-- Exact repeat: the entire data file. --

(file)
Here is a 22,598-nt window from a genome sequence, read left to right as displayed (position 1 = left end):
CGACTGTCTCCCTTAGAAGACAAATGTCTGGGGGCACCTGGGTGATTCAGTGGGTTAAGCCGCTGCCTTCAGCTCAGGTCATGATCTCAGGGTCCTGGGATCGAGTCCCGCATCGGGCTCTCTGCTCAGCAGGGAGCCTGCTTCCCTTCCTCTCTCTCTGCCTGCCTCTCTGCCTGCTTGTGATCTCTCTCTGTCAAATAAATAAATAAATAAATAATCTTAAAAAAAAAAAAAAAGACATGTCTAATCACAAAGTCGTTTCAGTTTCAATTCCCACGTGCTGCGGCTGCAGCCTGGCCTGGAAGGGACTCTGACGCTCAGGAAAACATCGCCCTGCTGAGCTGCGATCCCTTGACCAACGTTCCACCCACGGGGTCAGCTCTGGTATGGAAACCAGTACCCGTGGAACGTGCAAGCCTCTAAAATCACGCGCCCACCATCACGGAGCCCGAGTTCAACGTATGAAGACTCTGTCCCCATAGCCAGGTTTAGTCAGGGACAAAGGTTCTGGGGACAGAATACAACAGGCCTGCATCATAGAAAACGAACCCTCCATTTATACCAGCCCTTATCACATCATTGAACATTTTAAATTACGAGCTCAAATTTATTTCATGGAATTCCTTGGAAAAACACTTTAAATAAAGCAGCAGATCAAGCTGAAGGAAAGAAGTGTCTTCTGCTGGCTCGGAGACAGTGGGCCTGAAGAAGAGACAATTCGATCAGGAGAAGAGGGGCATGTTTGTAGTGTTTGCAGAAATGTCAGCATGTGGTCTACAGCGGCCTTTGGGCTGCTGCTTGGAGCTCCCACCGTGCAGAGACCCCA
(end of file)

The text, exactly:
Here is a 22,598-nt window from a genome sequence, read left to right as displayed (position 1 = left end):
CGACTGTCTCCCTTAGAAGACAAATGTCTGGGGGCACCTGGGTGATTCAGTGGGTTAAGCCGCTGCCTTCAGCTCAGGTCATGATCTCAGGGTCCTGGGATCGAGTCCCGCATCGGGCTCTCTGCTCAGCAGGGAGCCTGCTTCCCTTCCTCTCTCTCTGCCTGCCTCTCTGCCTGCTTGTGATCTCTCTCTGTCAAATAAATAAATAAATAAATAATCTTAAAAAAAAAAAAAAAGACATGTCTAATCACAAAGTCGTTTCAGTTTCAATTCCCACGTGCTGCGGCTGCAGCCTGGCCTGGAAGGGACTCTGACGCTCAGGAAAACATCGCCCTGCTGAGCTGCGATCCCTTGACCAACGTTCCACCCACGGGGTCAGCTCTGGTATGGAAACCAGTACCCGTGGAACGTGCAAGCCTCTAAAATCACGCGCCCACCATCACGGAGCCCGAGTTCAACGTATGAAGACTCTGTCCCCATAGCCAGGTTTAGTCAGGGACAAAGGTTCTGGGGACAGAATACAACAGGCCTGCATCATAGAAAACGAACCCTCCATTTATACCAGCCCTTATCACATCATTGAACATTTTAAATTACGAGCTCAAATTTATTTCATGGAATTCCTTGGAAAAACACTTTAAATAAAGCAGCAGATCAAGCTGAAGGAAAGAAGTGTCTTCTGCTGGCTCGGAGACAGTGGGCCTGAAGAAGAGACAATTCGATCAGGAGAAGAGGGGCATGTTTGTAGTGTTTGCAGAAATGTCAGCATGTGGTCTACAGCGGCCTTTGGGCTGCTGCTTGGAGCTCCCACCGTGCAGAGACCCCA